The biggest thing the hula hoop represents to me is connection. It doesn’t matter how “good” you are. If another hooper sees your hoops, it is an instant connection! Or, you may end up teaching a new friend how to do it.
One of my favorite experiences in my life was teaching the daughters of a guesthouse I was staying at in the Sacred Valley of Peru how to hoop on my 31st birthday. I taught them several tricks such as The Escalator and more. They loved it and resonated with them so much and were able to do many of the moves I taught them. Hoop dance is truly accessible to anyone, and the joy it brought them that day brought me joy… and don’t we just want to spread more joy around?!
Also, I found when I was in Goa, India, I would often go to the beach and see girls with hoops. I could either join them or if I forgot mine that day, I would ask to use theirs and voilá! New friend! And we could teach other new moves!
The circle is a great symbol of connection and just walking around with my hoops is always a conversation starter (especially at the airport)!
On the less esoteric side, I also use my hoops for a cardio workout. I used to be a regular gym rat, and even when I lived in Nicaragua for a little while, I had a gym membership. But now I often live in more remote places where there are not gyms (and I am not a runner). So what do I do?
My go-to is to put on a song and waist hoop 1 direction for the entire song. Then, next song, go the other way (which is really great for training the opposite current!). Then, I’ll chest hoop doing the same thing (both sides, 2 songs), and then possibly knee hooping. So right there you have a 20-30 minute very simple cardio workout.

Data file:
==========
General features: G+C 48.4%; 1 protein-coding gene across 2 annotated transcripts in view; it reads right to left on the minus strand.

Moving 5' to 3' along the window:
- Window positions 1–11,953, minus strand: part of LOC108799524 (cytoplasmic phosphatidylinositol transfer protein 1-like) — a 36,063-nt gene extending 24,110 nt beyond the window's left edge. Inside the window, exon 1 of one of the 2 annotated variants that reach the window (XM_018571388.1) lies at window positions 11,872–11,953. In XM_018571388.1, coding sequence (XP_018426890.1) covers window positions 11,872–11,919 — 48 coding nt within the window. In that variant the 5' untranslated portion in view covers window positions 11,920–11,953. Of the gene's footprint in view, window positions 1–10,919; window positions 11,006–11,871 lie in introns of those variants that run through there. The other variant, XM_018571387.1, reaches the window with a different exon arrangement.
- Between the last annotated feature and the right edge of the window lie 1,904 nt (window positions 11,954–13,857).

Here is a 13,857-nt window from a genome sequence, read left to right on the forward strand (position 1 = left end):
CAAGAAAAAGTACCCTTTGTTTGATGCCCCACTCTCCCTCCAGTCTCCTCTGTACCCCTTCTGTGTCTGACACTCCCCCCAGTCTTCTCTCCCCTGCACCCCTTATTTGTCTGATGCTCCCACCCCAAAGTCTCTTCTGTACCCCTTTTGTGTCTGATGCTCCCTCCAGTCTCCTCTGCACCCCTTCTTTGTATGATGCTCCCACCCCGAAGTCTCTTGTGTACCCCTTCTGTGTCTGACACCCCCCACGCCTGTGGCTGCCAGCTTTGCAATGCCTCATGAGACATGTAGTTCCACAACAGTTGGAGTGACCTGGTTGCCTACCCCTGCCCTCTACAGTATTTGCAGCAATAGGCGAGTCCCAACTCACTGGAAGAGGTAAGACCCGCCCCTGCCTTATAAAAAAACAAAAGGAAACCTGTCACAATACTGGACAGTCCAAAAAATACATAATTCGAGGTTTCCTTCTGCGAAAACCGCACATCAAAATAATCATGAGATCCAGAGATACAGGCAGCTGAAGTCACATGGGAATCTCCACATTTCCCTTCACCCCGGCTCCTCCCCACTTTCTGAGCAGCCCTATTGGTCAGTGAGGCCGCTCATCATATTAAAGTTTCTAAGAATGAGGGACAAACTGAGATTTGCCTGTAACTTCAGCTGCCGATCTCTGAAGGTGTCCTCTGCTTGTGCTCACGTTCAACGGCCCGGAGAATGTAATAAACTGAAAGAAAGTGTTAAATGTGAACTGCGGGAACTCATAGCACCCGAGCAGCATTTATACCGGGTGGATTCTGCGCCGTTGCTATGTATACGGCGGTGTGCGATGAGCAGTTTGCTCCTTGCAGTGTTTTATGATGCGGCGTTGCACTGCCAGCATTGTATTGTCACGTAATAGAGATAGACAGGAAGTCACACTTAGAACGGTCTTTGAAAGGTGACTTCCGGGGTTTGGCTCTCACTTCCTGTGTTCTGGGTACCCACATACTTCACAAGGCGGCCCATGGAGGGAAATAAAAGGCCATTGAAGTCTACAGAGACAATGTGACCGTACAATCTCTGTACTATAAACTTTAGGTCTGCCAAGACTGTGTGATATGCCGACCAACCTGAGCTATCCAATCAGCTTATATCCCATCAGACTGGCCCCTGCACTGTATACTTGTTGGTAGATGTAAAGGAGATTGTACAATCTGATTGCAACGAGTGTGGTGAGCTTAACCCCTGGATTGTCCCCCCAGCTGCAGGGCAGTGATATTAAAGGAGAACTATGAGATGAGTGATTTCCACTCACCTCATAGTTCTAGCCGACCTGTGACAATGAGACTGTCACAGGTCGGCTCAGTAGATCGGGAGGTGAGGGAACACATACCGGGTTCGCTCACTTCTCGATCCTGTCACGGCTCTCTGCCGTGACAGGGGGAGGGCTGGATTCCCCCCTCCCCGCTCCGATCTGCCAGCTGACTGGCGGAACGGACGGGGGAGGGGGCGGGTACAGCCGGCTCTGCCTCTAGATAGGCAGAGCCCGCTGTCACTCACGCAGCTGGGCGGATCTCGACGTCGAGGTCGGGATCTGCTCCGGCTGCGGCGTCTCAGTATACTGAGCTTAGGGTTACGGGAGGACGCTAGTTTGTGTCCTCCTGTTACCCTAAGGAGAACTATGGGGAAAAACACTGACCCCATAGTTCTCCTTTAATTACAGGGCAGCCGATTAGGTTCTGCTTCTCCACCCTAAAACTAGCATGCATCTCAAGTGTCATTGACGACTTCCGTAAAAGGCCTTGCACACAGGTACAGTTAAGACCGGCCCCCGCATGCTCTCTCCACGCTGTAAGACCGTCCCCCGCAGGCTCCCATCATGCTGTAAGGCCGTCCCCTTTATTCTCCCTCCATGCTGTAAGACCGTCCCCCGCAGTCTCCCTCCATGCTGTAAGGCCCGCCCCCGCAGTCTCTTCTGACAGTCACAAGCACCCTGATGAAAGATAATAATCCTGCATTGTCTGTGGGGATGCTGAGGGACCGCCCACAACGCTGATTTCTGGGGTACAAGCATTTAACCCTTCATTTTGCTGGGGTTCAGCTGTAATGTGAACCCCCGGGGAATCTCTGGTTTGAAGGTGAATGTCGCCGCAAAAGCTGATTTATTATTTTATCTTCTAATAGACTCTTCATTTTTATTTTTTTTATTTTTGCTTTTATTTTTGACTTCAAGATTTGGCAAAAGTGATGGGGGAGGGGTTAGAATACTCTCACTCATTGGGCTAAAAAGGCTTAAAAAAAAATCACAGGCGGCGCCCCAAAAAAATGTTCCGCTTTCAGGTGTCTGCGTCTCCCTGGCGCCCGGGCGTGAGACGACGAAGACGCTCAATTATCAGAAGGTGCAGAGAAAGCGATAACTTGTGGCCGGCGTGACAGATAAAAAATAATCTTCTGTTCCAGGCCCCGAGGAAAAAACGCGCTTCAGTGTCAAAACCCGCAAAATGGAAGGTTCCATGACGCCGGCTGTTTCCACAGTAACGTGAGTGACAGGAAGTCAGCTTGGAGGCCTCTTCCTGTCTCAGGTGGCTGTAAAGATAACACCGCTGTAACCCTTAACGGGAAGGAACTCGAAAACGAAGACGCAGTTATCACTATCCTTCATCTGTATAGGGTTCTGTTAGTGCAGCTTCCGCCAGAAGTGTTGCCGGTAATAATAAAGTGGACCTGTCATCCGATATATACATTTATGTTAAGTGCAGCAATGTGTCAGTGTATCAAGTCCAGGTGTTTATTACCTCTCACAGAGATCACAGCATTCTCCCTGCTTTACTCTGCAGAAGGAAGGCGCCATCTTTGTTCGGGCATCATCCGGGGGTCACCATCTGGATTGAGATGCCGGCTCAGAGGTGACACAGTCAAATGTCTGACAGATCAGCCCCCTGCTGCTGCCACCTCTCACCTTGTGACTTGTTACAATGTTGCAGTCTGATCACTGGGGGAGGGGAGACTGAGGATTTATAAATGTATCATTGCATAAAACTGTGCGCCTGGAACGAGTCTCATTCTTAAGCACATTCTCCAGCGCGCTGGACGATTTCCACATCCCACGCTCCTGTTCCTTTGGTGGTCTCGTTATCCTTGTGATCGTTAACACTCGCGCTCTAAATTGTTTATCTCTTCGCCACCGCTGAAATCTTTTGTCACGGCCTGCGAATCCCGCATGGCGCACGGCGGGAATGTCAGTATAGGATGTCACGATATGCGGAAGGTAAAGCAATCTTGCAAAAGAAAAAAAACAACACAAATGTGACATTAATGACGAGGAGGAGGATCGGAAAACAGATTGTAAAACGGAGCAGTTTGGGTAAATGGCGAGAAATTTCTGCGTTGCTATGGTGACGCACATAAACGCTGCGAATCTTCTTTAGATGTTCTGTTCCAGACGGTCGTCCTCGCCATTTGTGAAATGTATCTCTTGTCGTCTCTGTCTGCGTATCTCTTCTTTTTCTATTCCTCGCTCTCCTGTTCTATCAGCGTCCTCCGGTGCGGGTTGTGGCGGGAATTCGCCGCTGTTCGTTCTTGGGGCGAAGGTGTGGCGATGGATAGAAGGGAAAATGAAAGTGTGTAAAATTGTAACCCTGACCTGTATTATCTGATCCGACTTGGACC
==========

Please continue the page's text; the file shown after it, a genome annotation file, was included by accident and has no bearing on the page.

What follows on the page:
Bonus points: you are completely engaged with what you are doing and not at the gym doing a repetitive movement staring at a TV screen or your phone actually distracted from what your body is going. Hoop dance cultivates mindful movement… and mindful cardio!
Why only body hooping? Well, as an aerialist I use my arms and shoulders a lot and I may be in a more confined space where I can’t do a whole bunch of tricks. I still move my feet and arms and explore other creative ways my body can move while hooping… not to mention, that even after all these years I am still trying to master hooping the other way of what feels “normal”.
Which brings me to my next point…
#3 Body Awareness + Breaking Patterns
Hoop dance is a great exercise in body awareness and also habitual movement patterns! I am super tuned in after a lifetime of movement so my habitual chronic postural movement patterns are quite deep and ingrained. Yesterday, for example, I was working on my chest and shoulder hooping segment in the opposite direction. It still does not flow smoothly for me, especially when I hoop only on my chest. The movement to perform this is very similar to a ribcage isolation in jazz dance and I have never felt comfortable going that way in dance class.